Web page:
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ICCWS Mini Tracks

Mini Track Call for Papers on Psychological Warfare, New Technologies and Political Instability in Contemporary World

Mini Track Chair: Prof. Evgeny Pashentsev, Lomonosov Moscow State University, Russia

ICCWS 2019 Mini Track on Psychological Warfare, New Technologies and Political Instability in Contemporary World

The 21st century has seen a plethora of armed conflicts and revolutions where the elements and tools of Psychological Warfare (PW) have been used to affect the political stability of countries and regions. Conflicts are fought on two different but parallel levels, which has led to the strengthening of a number of discernible trends. Information, knowledge and their use has become an integral part in political and armed conflict and psychological warfare is used in parallel to traditional physical combat. This is due in no small part to the fact that the outcomes of war are determined by political rather than military factors. Under such circumstances it is possible to win battles militarily, but ultimately lose the war politically. The ways that these types of conflict are initiated and waged are becoming increasingly sophisticated. One can expect a system usage of a wide variety of new technologies on tactical, operational and strategic levels of psychological warfare.

Topics may include, but are not limited to:

  • the role and practice of psychological warfare in the modern geopolitical confrontation, civil and military conflicts and counter-terrorist activity;
  • new opportunities given to psychological warfare by the combination of Big Data analysis, the results of neuroscience research and nudge technologies. Prognostic weapons;
  • artificial intelligence and psychological warfare;
  • psychotronic warfare and psychotropic warfare;
  • molecular communication in the warfare;
  • genetic engineering, cyborgization and psychological warfare;
  • psychological effects of biological warfare;
  • psychological warfare elements in hybrid warfare, unconventional warfare, counter- unconventional warfare;
  • psychological warfare through Internet and social networks;
  • strategic deception and new technologies;
  • theoretical backgrounds of psychological warfare through new technologies.

Mini Track Call for Papers on Big Data Privacy and Cloud Security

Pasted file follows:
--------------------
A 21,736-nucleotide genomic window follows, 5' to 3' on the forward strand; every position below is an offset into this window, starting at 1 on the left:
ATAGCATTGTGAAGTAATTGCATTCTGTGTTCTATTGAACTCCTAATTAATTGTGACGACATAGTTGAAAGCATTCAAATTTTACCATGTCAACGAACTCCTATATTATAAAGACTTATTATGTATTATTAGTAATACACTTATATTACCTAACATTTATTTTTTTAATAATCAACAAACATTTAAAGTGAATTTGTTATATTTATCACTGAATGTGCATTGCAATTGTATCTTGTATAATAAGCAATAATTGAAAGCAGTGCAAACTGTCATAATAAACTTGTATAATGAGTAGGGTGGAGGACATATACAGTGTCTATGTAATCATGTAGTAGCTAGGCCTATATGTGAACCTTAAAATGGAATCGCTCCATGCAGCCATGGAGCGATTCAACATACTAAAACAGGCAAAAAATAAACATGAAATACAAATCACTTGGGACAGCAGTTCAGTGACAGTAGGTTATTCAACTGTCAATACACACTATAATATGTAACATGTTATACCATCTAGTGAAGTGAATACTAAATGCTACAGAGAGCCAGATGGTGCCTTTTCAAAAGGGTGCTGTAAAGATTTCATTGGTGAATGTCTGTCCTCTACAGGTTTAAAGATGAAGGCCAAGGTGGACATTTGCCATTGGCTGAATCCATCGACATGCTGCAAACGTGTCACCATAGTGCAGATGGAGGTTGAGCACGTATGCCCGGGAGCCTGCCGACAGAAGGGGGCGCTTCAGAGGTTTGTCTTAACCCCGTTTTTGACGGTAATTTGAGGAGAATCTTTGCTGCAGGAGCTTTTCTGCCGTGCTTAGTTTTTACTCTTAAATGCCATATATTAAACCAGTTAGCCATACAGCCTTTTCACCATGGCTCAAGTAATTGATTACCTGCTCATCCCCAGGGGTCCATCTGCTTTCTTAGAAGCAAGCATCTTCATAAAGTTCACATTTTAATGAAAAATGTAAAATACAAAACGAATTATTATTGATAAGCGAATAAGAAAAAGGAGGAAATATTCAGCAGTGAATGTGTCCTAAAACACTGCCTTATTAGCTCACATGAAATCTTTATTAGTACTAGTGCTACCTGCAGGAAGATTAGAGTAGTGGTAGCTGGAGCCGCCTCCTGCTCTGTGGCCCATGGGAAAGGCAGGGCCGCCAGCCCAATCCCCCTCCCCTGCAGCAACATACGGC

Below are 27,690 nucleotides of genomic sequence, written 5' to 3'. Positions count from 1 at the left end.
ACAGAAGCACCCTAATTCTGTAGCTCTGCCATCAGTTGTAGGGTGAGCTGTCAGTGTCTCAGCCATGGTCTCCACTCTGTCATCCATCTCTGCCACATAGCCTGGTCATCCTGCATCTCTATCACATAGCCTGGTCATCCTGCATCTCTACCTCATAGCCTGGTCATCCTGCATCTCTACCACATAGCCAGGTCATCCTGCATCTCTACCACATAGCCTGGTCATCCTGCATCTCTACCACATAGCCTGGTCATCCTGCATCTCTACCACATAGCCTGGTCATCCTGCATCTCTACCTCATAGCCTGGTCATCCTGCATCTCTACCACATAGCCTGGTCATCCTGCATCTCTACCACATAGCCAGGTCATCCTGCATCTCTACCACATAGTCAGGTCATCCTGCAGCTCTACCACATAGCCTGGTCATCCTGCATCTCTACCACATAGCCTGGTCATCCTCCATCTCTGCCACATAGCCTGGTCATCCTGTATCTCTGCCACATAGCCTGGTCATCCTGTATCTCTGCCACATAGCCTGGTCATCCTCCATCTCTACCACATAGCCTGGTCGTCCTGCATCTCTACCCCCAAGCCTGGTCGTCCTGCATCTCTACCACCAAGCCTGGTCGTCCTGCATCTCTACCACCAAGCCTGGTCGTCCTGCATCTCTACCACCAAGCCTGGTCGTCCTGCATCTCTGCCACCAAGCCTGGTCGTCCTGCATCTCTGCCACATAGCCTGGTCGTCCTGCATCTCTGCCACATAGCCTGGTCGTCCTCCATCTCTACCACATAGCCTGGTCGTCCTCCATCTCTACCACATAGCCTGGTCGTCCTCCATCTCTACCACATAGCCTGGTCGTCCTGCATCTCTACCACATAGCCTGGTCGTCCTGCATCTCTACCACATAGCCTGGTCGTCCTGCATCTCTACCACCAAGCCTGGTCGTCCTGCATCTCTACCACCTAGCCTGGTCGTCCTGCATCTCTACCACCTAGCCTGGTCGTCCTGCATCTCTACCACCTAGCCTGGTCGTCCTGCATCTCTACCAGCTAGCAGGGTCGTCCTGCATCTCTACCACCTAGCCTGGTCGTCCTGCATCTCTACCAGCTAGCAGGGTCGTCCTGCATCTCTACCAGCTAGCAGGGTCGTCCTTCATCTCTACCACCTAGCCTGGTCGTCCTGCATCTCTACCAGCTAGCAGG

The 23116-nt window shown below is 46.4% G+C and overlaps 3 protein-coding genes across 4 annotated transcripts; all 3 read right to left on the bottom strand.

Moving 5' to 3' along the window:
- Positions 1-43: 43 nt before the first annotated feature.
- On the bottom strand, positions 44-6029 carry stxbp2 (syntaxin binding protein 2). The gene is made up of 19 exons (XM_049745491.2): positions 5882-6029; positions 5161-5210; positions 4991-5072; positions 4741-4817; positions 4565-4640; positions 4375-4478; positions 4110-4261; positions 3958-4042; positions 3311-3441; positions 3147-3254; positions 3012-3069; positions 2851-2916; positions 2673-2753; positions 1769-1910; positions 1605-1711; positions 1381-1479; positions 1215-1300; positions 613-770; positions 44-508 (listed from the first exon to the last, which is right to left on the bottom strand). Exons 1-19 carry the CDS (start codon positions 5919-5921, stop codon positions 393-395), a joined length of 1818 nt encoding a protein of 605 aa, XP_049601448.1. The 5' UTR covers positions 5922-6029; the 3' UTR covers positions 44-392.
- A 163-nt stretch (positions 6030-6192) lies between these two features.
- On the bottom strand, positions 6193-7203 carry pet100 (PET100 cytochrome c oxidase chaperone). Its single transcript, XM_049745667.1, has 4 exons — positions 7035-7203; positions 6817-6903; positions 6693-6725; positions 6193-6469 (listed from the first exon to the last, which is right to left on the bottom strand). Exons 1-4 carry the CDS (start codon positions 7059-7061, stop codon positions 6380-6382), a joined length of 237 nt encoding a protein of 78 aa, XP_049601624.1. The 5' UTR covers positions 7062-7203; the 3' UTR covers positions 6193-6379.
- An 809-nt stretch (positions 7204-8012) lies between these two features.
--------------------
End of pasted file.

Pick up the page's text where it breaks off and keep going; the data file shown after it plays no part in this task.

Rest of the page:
Mini Track Chair: Joey Jansen van Vuuren,Cybersecurity Centre of Innovation Tshwane University of Technology, Pretoria, South Africa

ICCWS 2019 Mini Track Call for Papers on Big Data Privacy and Cloud Security

With the introduction of cloud services the role of Big Data analytics and cybersecurity has increased. Consumers are now working within the diverse composition of hardware, operating systems, and network domains. Thus issues surrounding security have become more complex. Added to this complexity are the privacy challenges that affect governments, industry and especially citizens. A country’s policies and laws may be written to protect its citizens, but it inevitably could also give the government access and control of its citizens’ personal information. This could lead to the abuse of those who are critical of a ruling government and its policies.

But citizens’ privacy is also made vulnerable by their use of social media. One could see from recent examples (such as the Facebook Cambridge Analytica scandal) that social networks themselves can also compromise and exploit the information of their subscribers, as the security and privacy of data is dependent on the security of the social network platform (or cloud hosting site) and the privacy laws of the country where that platform is hosted. Thus there is a pressing need for more in-depth research in how these issues can be addressed, especially in terms of policy, without curtailing and infringing on the rights of users. Cultural practices and their relation to power in certain contexts (e.g. within Africa) may also affect security issues.

This panel/stream invites proposals that explore some of these issues, with a strong focus on cybersecurity in Big Data and cloud security systems.

Topics may include, but are not limited to:

  • Big Data and Cloud Security Systems
  • Fake News and False Narratives
  • Identity Theft
  • Freedom of expression
  • Personal Information Privacy and Privacy Violations
  • Data analytics on Social Media

Mini Track Call for Papers on Africa’s Contribution to Global Cybersecurity

Mini Track Chair: Dr Jackie Phahlamohlaka, CSIR, South Africa